10 Popular Movies That Shake My Perception Of Women

10 Popular Movies That Shake My Perception Of Women

Photo by  Samuel Zeller  on  Unsplash

Photo by Samuel Zeller on Unsplash

Favorite movies say a lot about someone. Media has a lot of influence on how we perceives the world and how we engage with it.

I didn't watch many movies as a little kid beyond the golden era Disney animated features and a handful of straight-to-video Christian stuff. It was ... eh. I watched a ton as a teenager, though. Whatever story I could get my hands on I played.

Most of what I watched were rom-coms, period pieces, and action flicks. A little less than half of these movies have female leads and less than half of that have strong backgrounds.

Over the years, a handful have stuck out as pieces that chipped away at my preconceived notions of sex and gender as it pertains to womanhood. Every time I watch them they shake my notions and expectations.

Here is a list of 10 female led movies that always pack a punch:

Thelma & Louise

Buddy movies are fun. There is something special about watching two people get super close and feed off of each other's personalities. When Thelma & Louise released in the early '90s, the buddy dynamic was mostly reserved to male-centered cop stories.

In this film, two women escape domestic violence and embark on a road trip that places them in a complex position of deciding whether to end their story as free or enslaved outlaws. The empathetic layers of the script make my heart ache for women criminalized for acts of self-defense and the reversed gender-roles matched with lesbian undertones leaves me longing to see less and less hyper-masculine aggressors get any more screen time. Women can take a hold of their destiny while being just as broken and badass as the rest of us.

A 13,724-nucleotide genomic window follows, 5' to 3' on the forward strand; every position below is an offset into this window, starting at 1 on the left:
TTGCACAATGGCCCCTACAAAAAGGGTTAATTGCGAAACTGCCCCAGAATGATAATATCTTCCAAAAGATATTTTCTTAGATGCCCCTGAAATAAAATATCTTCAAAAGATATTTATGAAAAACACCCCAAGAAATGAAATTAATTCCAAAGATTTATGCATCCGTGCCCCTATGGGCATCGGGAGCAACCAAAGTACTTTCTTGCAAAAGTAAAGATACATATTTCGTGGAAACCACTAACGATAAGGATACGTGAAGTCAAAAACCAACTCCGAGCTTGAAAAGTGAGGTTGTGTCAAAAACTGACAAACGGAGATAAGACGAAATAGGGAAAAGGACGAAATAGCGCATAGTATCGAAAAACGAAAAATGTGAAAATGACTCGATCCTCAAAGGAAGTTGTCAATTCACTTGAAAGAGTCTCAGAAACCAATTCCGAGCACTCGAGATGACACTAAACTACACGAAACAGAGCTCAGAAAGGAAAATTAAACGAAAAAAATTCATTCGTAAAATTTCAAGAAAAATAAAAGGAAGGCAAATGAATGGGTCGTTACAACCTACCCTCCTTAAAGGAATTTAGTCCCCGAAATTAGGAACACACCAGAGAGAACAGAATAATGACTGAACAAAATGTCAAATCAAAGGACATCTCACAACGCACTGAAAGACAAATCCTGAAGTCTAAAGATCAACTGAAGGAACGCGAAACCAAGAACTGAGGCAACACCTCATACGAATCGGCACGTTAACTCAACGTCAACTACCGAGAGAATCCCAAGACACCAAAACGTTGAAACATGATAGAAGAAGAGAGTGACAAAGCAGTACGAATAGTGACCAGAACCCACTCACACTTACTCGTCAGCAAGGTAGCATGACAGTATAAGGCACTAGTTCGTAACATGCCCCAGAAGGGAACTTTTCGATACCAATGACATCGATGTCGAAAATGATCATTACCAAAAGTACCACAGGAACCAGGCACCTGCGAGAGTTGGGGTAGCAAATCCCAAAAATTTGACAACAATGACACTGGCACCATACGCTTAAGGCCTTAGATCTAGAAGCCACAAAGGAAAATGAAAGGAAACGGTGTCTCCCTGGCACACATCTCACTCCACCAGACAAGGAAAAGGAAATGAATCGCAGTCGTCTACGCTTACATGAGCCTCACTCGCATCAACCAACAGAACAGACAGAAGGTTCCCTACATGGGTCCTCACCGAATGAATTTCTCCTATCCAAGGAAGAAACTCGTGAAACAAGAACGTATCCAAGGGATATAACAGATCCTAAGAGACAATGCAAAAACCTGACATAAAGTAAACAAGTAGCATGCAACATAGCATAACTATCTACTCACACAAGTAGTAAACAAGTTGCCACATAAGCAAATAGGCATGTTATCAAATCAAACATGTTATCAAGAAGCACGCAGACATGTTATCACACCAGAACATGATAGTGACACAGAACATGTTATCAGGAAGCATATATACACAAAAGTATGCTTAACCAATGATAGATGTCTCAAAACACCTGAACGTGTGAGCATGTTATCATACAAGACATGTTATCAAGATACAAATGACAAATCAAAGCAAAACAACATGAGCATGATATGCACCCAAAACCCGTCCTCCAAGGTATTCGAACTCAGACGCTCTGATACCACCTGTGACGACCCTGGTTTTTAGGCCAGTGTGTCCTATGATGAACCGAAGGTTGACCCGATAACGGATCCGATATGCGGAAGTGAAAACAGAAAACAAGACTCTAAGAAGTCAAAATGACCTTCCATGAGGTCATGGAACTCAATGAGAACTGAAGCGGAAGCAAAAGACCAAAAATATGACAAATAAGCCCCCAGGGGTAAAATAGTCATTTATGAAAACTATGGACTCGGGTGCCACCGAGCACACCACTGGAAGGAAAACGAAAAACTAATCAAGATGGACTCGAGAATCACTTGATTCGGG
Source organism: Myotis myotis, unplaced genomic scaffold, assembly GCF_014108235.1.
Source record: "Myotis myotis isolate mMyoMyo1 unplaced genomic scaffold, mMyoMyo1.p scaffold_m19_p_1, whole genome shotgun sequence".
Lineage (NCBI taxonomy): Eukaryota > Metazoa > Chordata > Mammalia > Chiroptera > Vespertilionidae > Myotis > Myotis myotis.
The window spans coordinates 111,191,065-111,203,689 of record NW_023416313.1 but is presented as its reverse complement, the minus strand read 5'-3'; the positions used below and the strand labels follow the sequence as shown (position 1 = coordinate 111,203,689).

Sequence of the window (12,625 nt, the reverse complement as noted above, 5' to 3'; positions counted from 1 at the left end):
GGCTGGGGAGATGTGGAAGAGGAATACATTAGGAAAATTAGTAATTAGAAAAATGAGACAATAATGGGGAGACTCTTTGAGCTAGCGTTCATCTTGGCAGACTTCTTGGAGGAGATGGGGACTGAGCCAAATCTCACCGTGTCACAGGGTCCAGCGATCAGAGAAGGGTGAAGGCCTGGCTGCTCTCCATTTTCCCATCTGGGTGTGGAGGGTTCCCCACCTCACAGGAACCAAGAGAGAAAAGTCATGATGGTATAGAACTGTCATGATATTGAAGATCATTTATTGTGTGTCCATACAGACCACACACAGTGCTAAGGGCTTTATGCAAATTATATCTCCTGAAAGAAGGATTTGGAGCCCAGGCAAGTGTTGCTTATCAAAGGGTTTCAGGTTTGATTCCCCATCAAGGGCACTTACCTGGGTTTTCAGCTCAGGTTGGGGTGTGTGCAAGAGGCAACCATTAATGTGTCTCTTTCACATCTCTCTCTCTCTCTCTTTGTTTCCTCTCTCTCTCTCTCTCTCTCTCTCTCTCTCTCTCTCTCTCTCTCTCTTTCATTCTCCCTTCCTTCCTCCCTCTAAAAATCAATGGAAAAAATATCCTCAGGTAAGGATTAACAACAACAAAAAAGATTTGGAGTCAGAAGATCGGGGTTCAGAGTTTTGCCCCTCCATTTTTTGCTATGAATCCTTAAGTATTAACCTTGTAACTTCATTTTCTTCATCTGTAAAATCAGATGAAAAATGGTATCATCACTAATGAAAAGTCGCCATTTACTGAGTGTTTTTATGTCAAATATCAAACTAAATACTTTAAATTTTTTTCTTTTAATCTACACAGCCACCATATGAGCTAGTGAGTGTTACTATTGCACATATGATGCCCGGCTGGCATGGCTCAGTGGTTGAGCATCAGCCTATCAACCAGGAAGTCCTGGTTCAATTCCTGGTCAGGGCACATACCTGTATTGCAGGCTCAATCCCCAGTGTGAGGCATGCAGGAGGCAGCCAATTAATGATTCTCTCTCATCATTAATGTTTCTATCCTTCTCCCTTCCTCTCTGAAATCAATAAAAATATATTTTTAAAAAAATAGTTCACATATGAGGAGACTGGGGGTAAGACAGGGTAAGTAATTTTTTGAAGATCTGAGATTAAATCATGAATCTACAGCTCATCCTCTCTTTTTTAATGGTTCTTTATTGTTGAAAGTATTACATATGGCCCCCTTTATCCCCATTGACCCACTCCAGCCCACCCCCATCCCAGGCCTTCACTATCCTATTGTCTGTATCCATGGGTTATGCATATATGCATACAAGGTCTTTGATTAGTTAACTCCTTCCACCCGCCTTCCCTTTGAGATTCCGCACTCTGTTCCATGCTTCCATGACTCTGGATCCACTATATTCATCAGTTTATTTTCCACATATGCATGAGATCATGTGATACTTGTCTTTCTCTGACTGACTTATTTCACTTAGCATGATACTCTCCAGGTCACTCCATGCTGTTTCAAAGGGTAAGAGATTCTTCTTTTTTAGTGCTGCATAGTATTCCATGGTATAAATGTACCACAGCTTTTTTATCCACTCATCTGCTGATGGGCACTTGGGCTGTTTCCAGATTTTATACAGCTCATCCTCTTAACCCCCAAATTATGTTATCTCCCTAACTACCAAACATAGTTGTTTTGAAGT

Mad Max: Fury Road

Mad Max is the title character, but his role is entirely secondary to the women in this film. He exists as an optional form of support for the female lead and a helpless bystander to the tension between the antagonist and his hand over the supporting characters.

Furiosa, the female lead, doesn't fill in for a role that could have been cast to a man. She uniquely serves the narrative as a woman leading other women in an escape from institutional oppression to freedom through a Utopian community in a post-apocalyptic world reflective of the economic and social issues our global societies face in the present. Fury Road is a graphic yet powerful example of how men can lead through being led by powerful women.

Legally Blonde

The narrative here is flawed with an acceptance of consumer culture, the hyper-sexualization of women, and gender stereotypes. However, the message is rich in support of understanding gender politics, women's education, and making feminist conversations more mainstream.